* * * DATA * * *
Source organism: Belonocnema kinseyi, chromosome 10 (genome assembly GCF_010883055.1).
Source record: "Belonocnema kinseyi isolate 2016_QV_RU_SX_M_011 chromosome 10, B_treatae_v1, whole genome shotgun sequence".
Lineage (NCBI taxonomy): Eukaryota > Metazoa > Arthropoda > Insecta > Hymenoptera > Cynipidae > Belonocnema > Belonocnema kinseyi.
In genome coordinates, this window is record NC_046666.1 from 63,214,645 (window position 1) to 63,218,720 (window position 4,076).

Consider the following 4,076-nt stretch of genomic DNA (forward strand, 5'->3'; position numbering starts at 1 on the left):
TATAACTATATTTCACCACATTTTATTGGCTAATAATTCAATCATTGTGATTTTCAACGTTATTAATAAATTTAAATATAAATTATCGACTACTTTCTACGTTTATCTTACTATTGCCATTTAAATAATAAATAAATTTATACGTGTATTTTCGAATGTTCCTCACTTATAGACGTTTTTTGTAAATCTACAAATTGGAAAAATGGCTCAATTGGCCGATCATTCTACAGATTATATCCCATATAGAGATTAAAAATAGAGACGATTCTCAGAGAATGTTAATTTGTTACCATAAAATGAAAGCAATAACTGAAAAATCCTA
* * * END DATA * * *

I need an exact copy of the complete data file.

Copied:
Source organism: Belonocnema kinseyi, chromosome 10 (genome assembly GCF_010883055.1).
Source record: "Belonocnema kinseyi isolate 2016_QV_RU_SX_M_011 chromosome 10, B_treatae_v1, whole genome shotgun sequence".
Lineage (NCBI taxonomy): Eukaryota > Metazoa > Arthropoda > Insecta > Hymenoptera > Cynipidae > Belonocnema > Belonocnema kinseyi.
In genome coordinates, this window is record NC_046666.1 from 63,214,645 (window position 1) to 63,218,720 (window position 4,076).

Consider the following 4,076-nt stretch of genomic DNA (forward strand, 5'->3'; position numbering starts at 1 on the left):
TATAACTATATTTCACCACATTTTATTGGCTAATAATTCAATCATTGTGATTTTCAACGTTATTAATAAATTTAAATATAAATTATCGACTACTTTCTACGTTTATCTTACTATTGCCATTTAAATAATAAATAAATTTATACGTGTATTTTCGAATGTTCCTCACTTATAGACGTTTTTTGTAAATCTACAAATTGGAAAAATGGCTCAATTGGCCGATCATTCTACAGATTATATCCCATATAGAGATTAAAAATAGAGACGATTCTCAGAGAATGTTAATTTGTTACCATAAAATGAAAGCAATAACTGAAAAATCCTA